WF: No. I was just trying to deliver on that telenovela style. We talked about how every scene was trying to be an award-winning scene. That was the goal-this is the greatest scene of all time.
Q: Did you watch any telenovelas?
WF: I don’t’ really know the names of any of them. But it was easy to fall into that. Genesis and Diego got their starts in telenovelas. Genesis, who has done it most recently, she was able to give us points on camera angles and turns. There’s a scene where we’re talking to each other, and we keep turning away.
She blew us away. She was the first actress to audition for us. It was the first time we heard any of the scenes read out loud. Here she was, giving us this audition, and she’s being so serious. From her soap opera training, she could cry at the drop of a hat. All of a sudden, she would be in tears. We’d be laughing, and then be mesmerized. We couldn’t get her out of our minds. Obviously, a lot of talented actresses read for us. But Genesis was the one to beat, right out of the gate.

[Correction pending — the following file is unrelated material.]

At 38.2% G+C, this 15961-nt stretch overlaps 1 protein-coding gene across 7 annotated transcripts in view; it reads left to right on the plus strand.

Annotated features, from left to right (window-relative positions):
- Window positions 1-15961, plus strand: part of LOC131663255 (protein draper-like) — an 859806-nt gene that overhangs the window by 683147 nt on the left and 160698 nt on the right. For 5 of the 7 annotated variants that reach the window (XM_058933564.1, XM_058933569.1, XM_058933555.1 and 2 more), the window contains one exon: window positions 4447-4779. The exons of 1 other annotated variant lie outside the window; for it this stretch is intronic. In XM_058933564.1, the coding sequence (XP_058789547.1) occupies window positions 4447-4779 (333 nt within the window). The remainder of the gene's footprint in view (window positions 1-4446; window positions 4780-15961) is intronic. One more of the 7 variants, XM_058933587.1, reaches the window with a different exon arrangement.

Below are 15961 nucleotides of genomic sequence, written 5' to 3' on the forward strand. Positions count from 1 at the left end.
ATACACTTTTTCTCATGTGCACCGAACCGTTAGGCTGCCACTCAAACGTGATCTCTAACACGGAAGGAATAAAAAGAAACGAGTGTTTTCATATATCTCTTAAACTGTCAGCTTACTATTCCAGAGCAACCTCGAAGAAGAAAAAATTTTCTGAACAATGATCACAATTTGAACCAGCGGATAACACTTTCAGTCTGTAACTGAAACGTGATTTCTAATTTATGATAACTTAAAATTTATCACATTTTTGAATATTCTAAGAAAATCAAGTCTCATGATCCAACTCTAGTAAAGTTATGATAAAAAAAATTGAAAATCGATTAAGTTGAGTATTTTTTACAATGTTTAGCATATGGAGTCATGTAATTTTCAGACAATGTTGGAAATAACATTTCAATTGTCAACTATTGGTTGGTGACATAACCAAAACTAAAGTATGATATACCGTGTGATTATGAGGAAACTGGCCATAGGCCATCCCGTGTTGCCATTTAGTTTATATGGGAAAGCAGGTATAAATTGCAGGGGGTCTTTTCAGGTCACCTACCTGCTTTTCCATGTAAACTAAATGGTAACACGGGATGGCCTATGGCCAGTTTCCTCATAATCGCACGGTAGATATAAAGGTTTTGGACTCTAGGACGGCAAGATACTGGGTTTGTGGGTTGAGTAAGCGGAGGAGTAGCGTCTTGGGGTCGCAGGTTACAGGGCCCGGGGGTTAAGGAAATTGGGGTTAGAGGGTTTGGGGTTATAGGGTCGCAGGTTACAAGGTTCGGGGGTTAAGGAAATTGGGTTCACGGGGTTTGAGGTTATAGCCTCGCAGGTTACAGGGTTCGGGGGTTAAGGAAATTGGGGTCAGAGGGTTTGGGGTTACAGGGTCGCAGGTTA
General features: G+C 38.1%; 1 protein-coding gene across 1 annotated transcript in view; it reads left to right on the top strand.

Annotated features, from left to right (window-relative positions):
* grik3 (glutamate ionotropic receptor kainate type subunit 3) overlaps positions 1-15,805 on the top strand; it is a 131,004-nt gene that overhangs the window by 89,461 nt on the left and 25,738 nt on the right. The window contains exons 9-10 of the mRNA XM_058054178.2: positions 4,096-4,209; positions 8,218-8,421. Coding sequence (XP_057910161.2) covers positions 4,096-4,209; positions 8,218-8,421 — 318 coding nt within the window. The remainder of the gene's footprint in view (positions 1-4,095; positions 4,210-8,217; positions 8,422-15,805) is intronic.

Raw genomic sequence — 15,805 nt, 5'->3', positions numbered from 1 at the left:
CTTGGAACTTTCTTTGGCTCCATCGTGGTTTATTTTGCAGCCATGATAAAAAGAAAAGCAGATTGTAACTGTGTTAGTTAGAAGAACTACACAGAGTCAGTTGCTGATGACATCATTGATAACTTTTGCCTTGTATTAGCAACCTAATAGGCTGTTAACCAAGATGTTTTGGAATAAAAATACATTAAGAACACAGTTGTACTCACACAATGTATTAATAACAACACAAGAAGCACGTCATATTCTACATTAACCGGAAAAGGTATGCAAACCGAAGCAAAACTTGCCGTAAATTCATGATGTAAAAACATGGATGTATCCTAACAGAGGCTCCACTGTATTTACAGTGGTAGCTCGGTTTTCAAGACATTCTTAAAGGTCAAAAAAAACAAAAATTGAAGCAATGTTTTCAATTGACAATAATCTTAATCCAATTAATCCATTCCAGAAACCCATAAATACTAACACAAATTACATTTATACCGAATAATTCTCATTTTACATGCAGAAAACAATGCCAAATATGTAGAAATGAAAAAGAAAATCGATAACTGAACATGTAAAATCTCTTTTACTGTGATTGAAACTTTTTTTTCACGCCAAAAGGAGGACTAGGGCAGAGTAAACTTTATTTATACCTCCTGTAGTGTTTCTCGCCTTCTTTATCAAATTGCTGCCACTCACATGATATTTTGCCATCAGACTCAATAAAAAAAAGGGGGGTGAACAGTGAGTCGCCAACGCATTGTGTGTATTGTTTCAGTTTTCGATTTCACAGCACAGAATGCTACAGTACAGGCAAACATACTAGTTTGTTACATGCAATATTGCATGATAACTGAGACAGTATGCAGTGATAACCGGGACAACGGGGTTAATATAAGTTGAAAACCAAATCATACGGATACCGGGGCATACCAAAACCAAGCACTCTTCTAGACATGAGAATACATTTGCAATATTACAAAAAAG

Q: Whose idea was it to have her father in the film?
WF: It was Piedmont’s idea. He asked her if her father would be interested in singing at the wedding, and she said absolutely. His playing is sort of an homage to a Scorsese film, I think it might be ‘Raging Bull.’
Q: You’re going to bring in an audience that Gael, Genesis and Diego wouldn’t bring in on their own. Do you think Caucasians are going to come watch it?
WF: It’s going to be tough to tell. It’s only going to be on 370 screens, so it’s a very limited release. It would be so cool if it was one of those ‘Napoleon Dynamite’ things, where the screenings fill out. It’s one of those things where I bring a certain audience, and they bring a certain audience.
English-speaking audiences who know Gael and Diego’s work all of a sudden get to see them do comedy. Latinos get to see me do a different thing.
One of the tough things is that it doesn’t have a ton of money. There aren’t a lot of commercials running around the clock. So the audience is going have to find it. But it would be great if it was off of word-of-mouth, and it would have a life outside of opening weekend. But I don’t think you can argue that it’s not a distinct, unique movie.
Written by: Karen Benardello